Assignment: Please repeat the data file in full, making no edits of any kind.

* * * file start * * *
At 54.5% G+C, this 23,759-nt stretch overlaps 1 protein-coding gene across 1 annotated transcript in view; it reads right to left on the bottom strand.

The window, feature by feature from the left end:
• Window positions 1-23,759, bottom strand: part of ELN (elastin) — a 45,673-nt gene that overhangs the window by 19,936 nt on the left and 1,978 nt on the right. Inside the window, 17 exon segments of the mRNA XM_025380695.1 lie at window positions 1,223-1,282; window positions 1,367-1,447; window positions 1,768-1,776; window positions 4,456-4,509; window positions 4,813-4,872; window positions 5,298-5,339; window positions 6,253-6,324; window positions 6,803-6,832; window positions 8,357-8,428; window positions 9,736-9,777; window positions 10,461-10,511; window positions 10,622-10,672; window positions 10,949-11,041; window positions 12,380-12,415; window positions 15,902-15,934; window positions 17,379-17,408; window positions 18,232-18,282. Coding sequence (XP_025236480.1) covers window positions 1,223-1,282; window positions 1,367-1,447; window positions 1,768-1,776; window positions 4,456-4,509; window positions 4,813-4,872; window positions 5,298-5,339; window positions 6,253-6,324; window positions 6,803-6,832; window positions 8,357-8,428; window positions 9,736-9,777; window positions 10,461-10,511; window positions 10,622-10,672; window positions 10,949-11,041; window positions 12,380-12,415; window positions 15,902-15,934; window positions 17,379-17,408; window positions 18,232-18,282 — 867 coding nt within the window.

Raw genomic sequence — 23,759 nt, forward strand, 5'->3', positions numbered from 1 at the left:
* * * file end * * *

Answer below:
At 54.5% G+C, this 23,759-nt stretch overlaps 1 protein-coding gene across 1 annotated transcript in view; it reads right to left on the bottom strand.

The window, feature by feature from the left end:
• Window positions 1-23,759, bottom strand: part of ELN (elastin) — a 45,673-nt gene that overhangs the window by 19,936 nt on the left and 1,978 nt on the right. Inside the window, 17 exon segments of the mRNA XM_025380695.1 lie at window positions 1,223-1,282; window positions 1,367-1,447; window positions 1,768-1,776; window positions 4,456-4,509; window positions 4,813-4,872; window positions 5,298-5,339; window positions 6,253-6,324; window positions 6,803-6,832; window positions 8,357-8,428; window positions 9,736-9,777; window positions 10,461-10,511; window positions 10,622-10,672; window positions 10,949-11,041; window positions 12,380-12,415; window positions 15,902-15,934; window positions 17,379-17,408; window positions 18,232-18,282. Coding sequence (XP_025236480.1) covers window positions 1,223-1,282; window positions 1,367-1,447; window positions 1,768-1,776; window positions 4,456-4,509; window positions 4,813-4,872; window positions 5,298-5,339; window positions 6,253-6,324; window positions 6,803-6,832; window positions 8,357-8,428; window positions 9,736-9,777; window positions 10,461-10,511; window positions 10,622-10,672; window positions 10,949-11,041; window positions 12,380-12,415; window positions 15,902-15,934; window positions 17,379-17,408; window positions 18,232-18,282 — 867 coding nt within the window.

Raw genomic sequence — 23,759 nt, forward strand, 5'->3', positions numbered from 1 at the left: